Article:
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Poetry Analysis: Boey Kim Cheng's "The Planners"

Updated on December 28, 2012

Introduction

The poem "The Planners" is similar in design and theme to Margaret Atwood's "The City-Planners".The planners of this so-called pseudo-modern civilization build their plan with such dexterity, that the minutest of demands are met. Their level of analysis scans all permutations of possibilities. The buildings are lined up religiously alongside the roads. These roads are arranged to meet at convenient points,defying all logic. The different spaces are 'gridded' and linked mathematically in confinements, whereas creativity is infinite. The construction progresses and nothing interferes with it Even nature is not spared in the process, and therefore the sea draws back in fear and the skies surrender in abandon.

Artificial Perfection

The flaws are effortlessly erased. Past mistakes are knocked off callously, though one learns the most from one's mistakes. The whole process is likened to a dental procedure. The blocks are removed with dental dexterity. All the gaps are neatly filled in with cement akin to 'gleaming gold." The country comes across as perfect rows of shining teeth, flaunting a flamboyant smile.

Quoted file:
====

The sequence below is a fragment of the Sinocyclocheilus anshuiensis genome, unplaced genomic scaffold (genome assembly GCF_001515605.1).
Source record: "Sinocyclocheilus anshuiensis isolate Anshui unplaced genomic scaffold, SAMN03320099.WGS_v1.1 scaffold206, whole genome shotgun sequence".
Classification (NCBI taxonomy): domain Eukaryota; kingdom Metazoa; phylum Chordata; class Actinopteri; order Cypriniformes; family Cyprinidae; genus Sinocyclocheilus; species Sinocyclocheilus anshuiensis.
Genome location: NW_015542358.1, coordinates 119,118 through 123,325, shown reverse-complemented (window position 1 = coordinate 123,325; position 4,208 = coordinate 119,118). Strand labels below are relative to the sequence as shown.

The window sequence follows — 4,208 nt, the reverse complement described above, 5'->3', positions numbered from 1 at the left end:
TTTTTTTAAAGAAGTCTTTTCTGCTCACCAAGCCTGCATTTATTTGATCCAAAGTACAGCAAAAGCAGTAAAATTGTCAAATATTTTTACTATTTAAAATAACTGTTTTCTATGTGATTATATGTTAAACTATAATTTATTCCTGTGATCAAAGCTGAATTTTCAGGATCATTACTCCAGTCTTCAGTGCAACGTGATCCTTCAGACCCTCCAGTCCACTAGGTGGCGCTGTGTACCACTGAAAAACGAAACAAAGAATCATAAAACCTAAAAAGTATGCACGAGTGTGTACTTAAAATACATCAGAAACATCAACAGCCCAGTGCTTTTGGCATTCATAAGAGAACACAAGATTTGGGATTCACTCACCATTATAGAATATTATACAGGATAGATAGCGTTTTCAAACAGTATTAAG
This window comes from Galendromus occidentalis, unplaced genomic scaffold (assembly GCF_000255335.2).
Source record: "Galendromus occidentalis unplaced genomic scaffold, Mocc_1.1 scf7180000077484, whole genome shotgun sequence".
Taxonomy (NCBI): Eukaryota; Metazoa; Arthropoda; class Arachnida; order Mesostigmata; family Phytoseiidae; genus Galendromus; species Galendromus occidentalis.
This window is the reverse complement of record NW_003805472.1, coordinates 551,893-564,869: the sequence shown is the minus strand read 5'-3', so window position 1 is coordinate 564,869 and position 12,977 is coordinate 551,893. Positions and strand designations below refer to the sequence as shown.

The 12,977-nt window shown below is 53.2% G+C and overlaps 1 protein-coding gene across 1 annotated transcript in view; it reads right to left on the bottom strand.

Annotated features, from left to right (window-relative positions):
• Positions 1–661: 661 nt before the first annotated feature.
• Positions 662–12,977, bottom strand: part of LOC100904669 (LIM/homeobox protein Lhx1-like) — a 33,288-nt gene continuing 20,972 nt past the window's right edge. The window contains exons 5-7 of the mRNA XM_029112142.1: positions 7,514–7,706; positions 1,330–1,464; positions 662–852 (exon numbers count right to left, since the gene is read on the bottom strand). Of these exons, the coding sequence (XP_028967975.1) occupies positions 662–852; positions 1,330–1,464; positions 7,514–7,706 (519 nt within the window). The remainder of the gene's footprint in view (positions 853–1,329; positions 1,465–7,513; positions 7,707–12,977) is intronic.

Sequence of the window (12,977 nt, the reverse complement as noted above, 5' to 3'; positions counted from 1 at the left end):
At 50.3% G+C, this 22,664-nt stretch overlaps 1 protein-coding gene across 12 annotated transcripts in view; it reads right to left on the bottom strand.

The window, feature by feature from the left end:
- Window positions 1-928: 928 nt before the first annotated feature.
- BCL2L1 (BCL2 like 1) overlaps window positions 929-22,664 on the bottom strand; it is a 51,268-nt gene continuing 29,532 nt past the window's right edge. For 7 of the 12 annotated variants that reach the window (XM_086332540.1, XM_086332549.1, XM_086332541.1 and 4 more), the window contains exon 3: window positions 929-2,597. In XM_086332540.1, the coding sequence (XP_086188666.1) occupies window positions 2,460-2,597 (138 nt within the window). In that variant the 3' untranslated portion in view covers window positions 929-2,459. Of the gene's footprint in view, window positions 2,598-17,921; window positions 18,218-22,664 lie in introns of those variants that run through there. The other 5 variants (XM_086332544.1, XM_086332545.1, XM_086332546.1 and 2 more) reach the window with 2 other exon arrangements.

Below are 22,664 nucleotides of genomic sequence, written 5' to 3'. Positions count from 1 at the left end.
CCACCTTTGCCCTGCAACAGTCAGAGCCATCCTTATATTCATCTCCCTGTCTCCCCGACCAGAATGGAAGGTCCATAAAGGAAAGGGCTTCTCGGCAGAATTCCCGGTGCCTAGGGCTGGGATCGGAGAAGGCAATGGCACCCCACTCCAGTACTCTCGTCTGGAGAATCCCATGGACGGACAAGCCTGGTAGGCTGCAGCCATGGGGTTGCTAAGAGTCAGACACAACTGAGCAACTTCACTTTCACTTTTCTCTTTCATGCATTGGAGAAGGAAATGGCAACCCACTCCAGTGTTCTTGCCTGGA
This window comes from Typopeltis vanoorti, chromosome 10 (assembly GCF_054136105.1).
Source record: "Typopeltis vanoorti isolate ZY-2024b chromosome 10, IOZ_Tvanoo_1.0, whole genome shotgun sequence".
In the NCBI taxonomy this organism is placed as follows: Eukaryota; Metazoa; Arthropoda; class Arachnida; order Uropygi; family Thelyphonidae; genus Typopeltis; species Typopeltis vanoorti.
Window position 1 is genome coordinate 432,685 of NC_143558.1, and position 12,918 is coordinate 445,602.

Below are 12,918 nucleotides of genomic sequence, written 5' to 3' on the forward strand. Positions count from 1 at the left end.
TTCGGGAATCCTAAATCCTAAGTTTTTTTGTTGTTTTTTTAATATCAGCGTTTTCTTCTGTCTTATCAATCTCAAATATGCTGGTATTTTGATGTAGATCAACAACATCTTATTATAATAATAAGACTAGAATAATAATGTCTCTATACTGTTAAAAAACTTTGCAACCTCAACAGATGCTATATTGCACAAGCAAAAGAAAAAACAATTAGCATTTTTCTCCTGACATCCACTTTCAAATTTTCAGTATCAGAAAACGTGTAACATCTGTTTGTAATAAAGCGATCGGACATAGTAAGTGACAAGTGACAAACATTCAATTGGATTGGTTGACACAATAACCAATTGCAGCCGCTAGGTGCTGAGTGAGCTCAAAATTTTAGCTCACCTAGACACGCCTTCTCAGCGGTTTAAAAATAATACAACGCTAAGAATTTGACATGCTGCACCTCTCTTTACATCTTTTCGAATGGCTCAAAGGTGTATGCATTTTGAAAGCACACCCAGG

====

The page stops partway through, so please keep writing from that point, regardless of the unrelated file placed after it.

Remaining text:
The feeling that they have all the means, financial stability and economic security, makes them feel complacent. "They have the means./They have it all so it will not hurt." They possess all the means to make citizens comply with acceptable practices in accordance with their "Dentistry". 'Anesthesia',in such a stance, is to be numb to the rash developments. 'Amnesia' becomes a state of detachment to sentimentality and previous entities. And hypnosis is done to conform to new policies and developments. The Planners possesses the resources, so that History is all set to turn over a new leaf. The remnants of the past are suitably piled up one over the other. In the research to build a new civilization, nothing is spared. History is drilled right to its roots. The process marks the triumph of scientific advancement over cultural growth.

No Real Present

The poet asserts that his heart would not dare to bleed a single drop of poetry. He does not want emotions to intrude into this domain of scientific achievements. The poet does not want Art to tamper with Technology-driven progress. And, ironically, the poem is a satire on the same. The poet exclaims : "But my heart would not bleed/poetry. Not a single drop /to stain the blueprint/of our past's tomorrow."

As opposed to 'my heart bleeds' in "Ode to the West Wind" marked by Shelley's typical revolutionary zeal; here the heart does not want to bleed. He does not want a single drop of human blood to drop on the artificial blueprint of "our past's tomorrow." Note that there is mention of just the 'past' and 'tomorrow'. There is no mention of the 'present', as the present is never real for the poet.

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